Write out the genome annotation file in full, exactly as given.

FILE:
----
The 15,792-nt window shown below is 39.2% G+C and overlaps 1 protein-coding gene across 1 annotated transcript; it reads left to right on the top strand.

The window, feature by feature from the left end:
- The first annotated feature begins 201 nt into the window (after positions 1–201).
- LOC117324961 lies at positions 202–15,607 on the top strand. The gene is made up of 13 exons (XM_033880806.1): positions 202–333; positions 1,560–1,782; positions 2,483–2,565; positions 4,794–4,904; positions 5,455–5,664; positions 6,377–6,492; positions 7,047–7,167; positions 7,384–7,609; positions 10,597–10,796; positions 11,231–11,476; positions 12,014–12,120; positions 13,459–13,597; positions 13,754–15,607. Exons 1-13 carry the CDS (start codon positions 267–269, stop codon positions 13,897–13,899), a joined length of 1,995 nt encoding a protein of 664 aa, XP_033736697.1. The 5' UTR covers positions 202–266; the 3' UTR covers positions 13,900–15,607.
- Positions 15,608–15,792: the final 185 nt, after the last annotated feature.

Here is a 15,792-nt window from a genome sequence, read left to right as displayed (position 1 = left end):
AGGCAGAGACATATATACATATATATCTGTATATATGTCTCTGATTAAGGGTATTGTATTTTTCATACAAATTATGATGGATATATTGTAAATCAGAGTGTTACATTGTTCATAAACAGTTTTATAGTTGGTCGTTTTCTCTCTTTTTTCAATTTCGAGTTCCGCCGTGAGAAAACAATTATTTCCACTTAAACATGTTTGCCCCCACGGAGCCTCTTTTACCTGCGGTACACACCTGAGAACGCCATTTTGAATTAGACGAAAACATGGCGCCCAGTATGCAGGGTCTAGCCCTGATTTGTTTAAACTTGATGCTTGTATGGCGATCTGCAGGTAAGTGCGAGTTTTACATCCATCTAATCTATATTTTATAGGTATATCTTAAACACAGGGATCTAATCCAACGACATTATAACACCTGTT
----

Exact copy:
The 15,792-nt window shown below is 39.2% G+C and overlaps 1 protein-coding gene across 1 annotated transcript; it reads left to right on the top strand.

The window, feature by feature from the left end:
- The first annotated feature begins 201 nt into the window (after positions 1–201).
- LOC117324961 lies at positions 202–15,607 on the top strand. The gene is made up of 13 exons (XM_033880806.1): positions 202–333; positions 1,560–1,782; positions 2,483–2,565; positions 4,794–4,904; positions 5,455–5,664; positions 6,377–6,492; positions 7,047–7,167; positions 7,384–7,609; positions 10,597–10,796; positions 11,231–11,476; positions 12,014–12,120; positions 13,459–13,597; positions 13,754–15,607. Exons 1-13 carry the CDS (start codon positions 267–269, stop codon positions 13,897–13,899), a joined length of 1,995 nt encoding a protein of 664 aa, XP_033736697.1. The 5' UTR covers positions 202–266; the 3' UTR covers positions 13,900–15,607.
- Positions 15,608–15,792: the final 185 nt, after the last annotated feature.

Here is a 15,792-nt window from a genome sequence, read left to right as displayed (position 1 = left end):
AGGCAGAGACATATATACATATATATCTGTATATATGTCTCTGATTAAGGGTATTGTATTTTTCATACAAATTATGATGGATATATTGTAAATCAGAGTGTTACATTGTTCATAAACAGTTTTATAGTTGGTCGTTTTCTCTCTTTTTTCAATTTCGAGTTCCGCCGTGAGAAAACAATTATTTCCACTTAAACATGTTTGCCCCCACGGAGCCTCTTTTACCTGCGGTACACACCTGAGAACGCCATTTTGAATTAGACGAAAACATGGCGCCCAGTATGCAGGGTCTAGCCCTGATTTGTTTAAACTTGATGCTTGTATGGCGATCTGCAGGTAAGTGCGAGTTTTACATCCATCTAATCTATATTTTATAGGTATATCTTAAACACAGGGATCTAATCCAACGACATTATAACACCTGTT